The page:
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School of Teacher Education

School of Teacher Education

Liberal Studies
SDSU Liberal Studies

Liberal Studies Program Overview

On this page: Read a general overview of the Liberal Studies program, with descriptions of preparation for the major, for teaching, and general coursework.

The Liberal Studies major prepares individuals for teaching at the elementary or middle school level. It also is a major for those seeking jobs that require an interdisciplinary background.

Preparation for the Major

Preparation for the major consists of approximately 60 units including math, science, language arts, social science, visual and performing arts, PE/human development, and the humanities.

Courses directed toward the teaching profession include ED 200 and Math Ed 212. In Math Ed 212, students examine the learning process by studying how elementary school children learn mathematical concepts. In the interdisciplinary course ED 200, students explore their readiness for a career in teaching and learn about the various pathways available through the Liberal Studies major.

Preparation for Teaching

The Liberal Studies major satisfies the Senate Bill 2042 requirements for Elementary Subject Matter programs approved by the California Commission on Teacher Credentialing in September 2001. The major includes a number of courses specifically designed for future elementary teachers including children’s literature, linguistics, mathematics, inquiry-based science, early world and United States/ California history for teachers, hands-on art and performing arts courses, physical education of children, and child development.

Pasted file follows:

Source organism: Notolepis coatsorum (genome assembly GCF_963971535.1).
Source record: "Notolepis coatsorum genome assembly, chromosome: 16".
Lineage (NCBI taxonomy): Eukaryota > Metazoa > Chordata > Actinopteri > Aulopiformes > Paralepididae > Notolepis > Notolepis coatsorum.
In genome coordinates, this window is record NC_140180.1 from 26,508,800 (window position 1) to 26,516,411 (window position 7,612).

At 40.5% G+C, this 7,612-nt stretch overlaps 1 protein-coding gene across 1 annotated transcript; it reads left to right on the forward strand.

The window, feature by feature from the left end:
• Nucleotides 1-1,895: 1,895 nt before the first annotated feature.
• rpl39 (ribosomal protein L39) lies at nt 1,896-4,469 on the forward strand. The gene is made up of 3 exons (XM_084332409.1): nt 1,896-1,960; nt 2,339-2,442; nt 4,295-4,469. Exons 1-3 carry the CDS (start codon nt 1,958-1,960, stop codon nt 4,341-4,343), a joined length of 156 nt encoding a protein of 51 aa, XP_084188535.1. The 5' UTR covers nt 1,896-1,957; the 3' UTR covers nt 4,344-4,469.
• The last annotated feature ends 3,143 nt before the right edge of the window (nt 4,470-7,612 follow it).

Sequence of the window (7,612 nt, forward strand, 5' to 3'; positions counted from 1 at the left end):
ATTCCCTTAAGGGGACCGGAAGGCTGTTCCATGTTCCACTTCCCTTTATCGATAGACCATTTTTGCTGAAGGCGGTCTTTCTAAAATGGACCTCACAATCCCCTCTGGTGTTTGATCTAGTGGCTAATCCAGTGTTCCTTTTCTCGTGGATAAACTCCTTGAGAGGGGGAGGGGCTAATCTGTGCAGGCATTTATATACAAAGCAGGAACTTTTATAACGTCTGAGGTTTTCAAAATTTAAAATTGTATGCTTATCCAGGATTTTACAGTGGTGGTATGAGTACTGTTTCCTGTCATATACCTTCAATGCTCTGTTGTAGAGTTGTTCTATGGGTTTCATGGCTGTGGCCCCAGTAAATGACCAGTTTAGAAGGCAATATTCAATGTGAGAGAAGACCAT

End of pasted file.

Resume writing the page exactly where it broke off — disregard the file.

The program includes a specially designed core of courses. During the second or third semester, students take Education 200, Teaching as a Profession. In this course, they complete 30 hours of fieldwork during which they critically assess issues related to teaching in culturally and linguistically diverse school settings, learn about career paths, and evaluate their occupational fitness for the teaching profession. During the junior year, they take Liberal Studies 300, Introduction to Liberal Studies. This course focuses both on the nature of the disciplines—goals, processes, and evaluation—and how the knowledge being learned will ultimately be used in the classroom. Throughout the first 3 years, students work on critical thinking, research, and writing skills.

During the senior year, students complete Liberal Studies 498, Assessment in Liberal Studies. This course supports students as they complete the Liberal Studies writing, research, and reflection assessments; the CSET; and the application process for their credential program. (Note that the assessment is completed in Liberal Studies 498; students no longer complete a large, separate portfolio.) They are strongly encouraged to save both syllabi and written work (exams, projects, and other materials) from all their courses in preparation for the CSET and the senior-level assessment.


Photo: Student walking through campus archway

 The SDSU Liberal Studies degree is a sound investment of time and money, and an investment in your future. Here's how to apply.

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